We arrived at Patrick’s old buddy’s home in Iona and quickly exchanged handshakes and hugs with everyone there, introducing ourselves and thanking our hosts for allowing us to be there.

Video of the eclipse, in 47 seconds

But there wasn’t much time before this solar event.

Frantically, I worked as quickly as I could to set up my iPad on the back of the homeowner’s truck, so that video would capture the scene as we watched the sequence of this eclipse. I couldn’t get it to sit horizontally, so reluctantly I settled on a very narrow vertical frame (it wouldn’t turn out to be bad, but I wish I could have captured more of what was outside of the video — kids running around, adults gasping, etc.)

As we watched with our eclipse sunglasses on, we knew that soon a moment would arrive when the moon would finally touch the side of the sun and begin to move in front of it, like a curtain over a little window.

When it finally did, voices excitedly rose and children started running around happily. The more and more the sun was closed in on by the moon, the cooler it got, the stranger it got, and then finally — darkness.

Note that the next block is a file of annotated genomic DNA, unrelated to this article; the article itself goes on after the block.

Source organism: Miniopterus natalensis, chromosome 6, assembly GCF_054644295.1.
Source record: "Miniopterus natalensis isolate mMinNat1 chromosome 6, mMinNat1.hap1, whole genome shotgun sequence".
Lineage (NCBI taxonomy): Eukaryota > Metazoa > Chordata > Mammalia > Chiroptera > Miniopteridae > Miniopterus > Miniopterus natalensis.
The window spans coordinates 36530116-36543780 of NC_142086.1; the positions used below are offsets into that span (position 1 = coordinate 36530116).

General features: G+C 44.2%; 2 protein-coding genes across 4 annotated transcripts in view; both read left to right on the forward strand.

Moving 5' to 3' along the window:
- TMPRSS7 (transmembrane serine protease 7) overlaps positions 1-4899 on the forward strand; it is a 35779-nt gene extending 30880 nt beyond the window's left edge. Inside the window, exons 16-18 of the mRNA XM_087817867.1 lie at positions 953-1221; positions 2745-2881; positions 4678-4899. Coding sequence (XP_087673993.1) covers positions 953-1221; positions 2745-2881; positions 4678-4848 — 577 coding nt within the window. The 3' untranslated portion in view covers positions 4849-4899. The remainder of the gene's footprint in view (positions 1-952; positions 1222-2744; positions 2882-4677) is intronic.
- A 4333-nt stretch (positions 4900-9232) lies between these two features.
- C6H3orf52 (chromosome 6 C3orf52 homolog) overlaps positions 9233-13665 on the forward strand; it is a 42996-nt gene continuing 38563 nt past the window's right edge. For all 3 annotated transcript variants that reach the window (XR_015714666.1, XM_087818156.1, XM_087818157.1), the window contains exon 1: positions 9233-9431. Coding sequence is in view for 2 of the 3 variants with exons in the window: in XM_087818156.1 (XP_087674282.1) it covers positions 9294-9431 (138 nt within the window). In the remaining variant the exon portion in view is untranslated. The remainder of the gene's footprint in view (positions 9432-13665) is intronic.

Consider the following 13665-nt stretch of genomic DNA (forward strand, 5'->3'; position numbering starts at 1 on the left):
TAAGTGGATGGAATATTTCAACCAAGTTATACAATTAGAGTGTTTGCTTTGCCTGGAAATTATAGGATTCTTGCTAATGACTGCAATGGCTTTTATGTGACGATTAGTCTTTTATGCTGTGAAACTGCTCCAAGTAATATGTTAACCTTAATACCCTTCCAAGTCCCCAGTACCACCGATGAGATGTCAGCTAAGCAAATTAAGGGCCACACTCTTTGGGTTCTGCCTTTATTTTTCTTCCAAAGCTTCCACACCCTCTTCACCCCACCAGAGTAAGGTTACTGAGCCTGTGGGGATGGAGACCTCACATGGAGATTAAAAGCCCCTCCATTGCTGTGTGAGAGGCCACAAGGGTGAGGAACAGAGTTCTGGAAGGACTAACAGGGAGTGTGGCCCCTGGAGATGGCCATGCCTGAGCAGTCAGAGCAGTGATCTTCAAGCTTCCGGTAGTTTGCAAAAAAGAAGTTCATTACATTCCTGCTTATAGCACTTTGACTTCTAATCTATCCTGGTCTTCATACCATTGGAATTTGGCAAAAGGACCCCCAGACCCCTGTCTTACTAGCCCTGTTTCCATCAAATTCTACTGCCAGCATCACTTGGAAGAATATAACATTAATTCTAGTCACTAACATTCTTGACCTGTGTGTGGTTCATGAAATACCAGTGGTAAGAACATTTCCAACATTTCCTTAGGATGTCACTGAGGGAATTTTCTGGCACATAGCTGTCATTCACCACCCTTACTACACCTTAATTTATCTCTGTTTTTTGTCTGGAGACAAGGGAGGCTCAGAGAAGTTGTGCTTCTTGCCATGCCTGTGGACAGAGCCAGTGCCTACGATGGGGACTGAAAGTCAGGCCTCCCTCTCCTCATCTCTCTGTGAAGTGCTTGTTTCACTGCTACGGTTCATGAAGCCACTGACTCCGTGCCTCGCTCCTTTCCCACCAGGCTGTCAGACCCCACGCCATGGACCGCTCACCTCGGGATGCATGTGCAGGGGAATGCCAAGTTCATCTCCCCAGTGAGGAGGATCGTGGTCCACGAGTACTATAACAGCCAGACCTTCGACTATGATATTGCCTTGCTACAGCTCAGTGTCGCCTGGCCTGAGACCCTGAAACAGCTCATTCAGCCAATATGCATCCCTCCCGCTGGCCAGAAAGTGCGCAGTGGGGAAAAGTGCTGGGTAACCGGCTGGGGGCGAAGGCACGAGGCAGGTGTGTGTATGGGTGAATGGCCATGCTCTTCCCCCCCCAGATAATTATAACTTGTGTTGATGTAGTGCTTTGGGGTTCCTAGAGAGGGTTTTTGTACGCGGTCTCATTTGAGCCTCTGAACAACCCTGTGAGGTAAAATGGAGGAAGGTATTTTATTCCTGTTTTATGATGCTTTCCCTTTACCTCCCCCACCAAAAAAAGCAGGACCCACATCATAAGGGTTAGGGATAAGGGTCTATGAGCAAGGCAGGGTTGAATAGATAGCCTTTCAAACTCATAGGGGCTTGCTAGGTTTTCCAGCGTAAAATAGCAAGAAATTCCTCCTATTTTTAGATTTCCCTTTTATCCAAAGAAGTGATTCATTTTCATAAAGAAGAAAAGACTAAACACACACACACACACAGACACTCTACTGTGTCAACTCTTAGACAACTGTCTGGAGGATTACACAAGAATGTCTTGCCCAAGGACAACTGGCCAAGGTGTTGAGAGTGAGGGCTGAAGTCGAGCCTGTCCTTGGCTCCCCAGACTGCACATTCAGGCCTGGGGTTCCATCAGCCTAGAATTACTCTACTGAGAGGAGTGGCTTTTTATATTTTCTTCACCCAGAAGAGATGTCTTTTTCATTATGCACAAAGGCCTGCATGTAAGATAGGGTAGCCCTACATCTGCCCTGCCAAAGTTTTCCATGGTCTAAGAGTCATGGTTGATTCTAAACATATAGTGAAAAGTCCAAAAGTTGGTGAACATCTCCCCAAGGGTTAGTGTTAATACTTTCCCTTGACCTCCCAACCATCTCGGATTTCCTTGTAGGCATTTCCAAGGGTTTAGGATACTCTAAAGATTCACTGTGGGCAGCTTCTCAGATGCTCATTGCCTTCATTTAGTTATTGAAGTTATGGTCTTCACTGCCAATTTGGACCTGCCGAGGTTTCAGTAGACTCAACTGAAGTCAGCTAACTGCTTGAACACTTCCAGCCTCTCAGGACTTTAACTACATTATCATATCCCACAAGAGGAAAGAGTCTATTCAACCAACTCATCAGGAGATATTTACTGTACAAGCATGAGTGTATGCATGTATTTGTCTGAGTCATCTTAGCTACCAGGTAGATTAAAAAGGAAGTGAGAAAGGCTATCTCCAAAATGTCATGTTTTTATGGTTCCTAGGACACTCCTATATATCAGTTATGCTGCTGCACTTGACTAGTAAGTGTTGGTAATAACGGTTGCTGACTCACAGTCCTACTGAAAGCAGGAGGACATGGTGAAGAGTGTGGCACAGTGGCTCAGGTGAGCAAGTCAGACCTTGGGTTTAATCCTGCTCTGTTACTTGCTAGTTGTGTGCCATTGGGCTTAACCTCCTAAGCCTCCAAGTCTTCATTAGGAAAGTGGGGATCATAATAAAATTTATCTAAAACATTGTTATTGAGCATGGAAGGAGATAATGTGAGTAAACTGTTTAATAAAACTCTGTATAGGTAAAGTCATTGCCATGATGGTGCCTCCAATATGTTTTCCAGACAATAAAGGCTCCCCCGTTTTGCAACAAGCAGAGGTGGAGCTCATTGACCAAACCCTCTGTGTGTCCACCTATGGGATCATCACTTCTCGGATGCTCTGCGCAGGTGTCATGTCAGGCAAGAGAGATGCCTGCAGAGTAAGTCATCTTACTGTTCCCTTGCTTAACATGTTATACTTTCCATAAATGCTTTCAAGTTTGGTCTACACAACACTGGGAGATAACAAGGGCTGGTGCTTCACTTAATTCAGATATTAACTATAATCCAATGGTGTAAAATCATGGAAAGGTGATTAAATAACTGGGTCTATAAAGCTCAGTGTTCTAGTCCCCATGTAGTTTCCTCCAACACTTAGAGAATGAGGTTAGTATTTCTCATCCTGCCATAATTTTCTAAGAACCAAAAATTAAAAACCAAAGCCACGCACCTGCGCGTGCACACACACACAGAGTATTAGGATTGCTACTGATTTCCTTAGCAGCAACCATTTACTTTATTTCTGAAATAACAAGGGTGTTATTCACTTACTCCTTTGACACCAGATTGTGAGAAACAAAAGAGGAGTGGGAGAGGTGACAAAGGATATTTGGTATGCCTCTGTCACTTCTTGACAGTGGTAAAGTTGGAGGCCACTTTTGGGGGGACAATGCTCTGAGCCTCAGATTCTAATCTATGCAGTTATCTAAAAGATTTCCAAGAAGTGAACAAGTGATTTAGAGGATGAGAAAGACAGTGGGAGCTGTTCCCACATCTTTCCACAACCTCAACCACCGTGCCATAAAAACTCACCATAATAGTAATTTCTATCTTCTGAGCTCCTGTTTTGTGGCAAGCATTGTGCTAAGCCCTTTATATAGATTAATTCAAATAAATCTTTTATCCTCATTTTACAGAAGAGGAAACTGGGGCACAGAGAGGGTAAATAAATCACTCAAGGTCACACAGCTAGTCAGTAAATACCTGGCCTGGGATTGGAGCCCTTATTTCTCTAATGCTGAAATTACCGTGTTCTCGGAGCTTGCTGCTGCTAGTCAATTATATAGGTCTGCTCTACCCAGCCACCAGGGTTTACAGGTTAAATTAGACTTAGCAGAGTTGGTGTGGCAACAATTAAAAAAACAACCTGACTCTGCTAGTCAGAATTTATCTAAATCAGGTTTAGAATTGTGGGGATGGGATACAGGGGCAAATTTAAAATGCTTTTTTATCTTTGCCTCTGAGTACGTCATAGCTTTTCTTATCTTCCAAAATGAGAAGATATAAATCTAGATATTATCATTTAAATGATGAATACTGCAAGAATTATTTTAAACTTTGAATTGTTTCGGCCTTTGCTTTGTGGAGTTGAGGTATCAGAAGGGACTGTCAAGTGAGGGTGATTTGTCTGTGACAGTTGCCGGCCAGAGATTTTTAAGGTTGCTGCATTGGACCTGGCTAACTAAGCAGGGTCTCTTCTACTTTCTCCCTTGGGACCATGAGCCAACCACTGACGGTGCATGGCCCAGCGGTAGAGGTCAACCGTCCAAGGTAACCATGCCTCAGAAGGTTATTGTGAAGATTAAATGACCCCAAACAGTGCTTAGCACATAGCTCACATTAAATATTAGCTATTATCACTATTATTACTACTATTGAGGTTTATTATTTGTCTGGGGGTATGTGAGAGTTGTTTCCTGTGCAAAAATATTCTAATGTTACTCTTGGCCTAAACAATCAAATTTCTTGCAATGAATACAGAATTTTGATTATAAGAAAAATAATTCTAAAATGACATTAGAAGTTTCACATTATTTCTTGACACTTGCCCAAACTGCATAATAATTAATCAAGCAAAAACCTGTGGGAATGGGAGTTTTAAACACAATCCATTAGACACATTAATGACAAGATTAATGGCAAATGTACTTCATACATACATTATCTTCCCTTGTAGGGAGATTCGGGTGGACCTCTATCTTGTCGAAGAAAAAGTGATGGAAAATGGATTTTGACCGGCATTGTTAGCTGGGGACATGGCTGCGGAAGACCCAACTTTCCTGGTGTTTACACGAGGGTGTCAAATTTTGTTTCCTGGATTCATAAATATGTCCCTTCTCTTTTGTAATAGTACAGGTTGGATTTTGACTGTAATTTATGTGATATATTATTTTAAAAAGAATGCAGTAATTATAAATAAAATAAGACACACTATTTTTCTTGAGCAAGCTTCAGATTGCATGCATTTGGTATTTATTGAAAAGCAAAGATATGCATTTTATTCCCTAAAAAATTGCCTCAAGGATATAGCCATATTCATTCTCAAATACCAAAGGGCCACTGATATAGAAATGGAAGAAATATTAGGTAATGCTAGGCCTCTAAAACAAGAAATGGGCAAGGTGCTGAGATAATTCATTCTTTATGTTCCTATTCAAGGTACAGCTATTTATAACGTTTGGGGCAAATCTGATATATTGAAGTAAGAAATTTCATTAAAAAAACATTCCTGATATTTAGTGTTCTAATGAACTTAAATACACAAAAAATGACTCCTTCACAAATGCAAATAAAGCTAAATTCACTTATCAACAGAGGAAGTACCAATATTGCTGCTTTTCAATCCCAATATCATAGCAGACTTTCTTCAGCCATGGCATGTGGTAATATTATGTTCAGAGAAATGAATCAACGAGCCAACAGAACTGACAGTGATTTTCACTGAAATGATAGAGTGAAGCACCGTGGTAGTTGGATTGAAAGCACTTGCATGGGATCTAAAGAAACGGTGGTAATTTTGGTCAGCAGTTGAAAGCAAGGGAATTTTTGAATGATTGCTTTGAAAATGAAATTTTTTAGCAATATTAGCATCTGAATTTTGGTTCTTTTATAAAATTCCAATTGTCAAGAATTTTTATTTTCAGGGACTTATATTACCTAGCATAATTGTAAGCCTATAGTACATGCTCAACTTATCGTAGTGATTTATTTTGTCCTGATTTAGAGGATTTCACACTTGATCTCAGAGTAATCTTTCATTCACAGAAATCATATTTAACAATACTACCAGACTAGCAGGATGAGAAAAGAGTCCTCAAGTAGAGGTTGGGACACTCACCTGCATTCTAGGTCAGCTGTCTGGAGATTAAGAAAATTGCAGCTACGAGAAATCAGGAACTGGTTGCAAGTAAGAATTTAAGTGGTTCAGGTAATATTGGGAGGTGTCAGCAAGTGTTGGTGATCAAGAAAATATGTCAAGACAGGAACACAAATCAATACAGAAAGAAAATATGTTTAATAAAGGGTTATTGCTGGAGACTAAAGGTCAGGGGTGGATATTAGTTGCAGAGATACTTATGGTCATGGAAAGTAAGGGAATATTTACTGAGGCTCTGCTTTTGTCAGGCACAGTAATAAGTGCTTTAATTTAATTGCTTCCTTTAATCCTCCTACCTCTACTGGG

We all took our glasses off and witnessed what I know I won’t be able to describe in any of these paragraphs: In the middle of a summer’s day — a fall breeze. In the middle of day — night.

The Moon hung in the center of the sun, perfectly, presenting a picture which is unavailable to the world, except very few times. Most people will probably never experience a solar eclipse. Today is the first day of my life that I feel badly for these people.

As the edges of the moon caught fire, I couldn’t help but remain transfixed. I became antsy, knowing that this would only last a couple of minutes. Quickly, I interviewed my three daughters on video and asked them simple questions, like, “What do you think of this!?”

We also noticed a hawk, flying erratically and screeching in protest at this strange event.

I kissed my wife under the 2017 solar eclipse.

I noticed how happy my friends were around me. I resolved to never forget this moment.

And then, as soon as the sun started to slip past the edge of the moon, I realized that our two minutes of odd, quiet glory were up and that I was already starting to forget the details of what I’d just seen.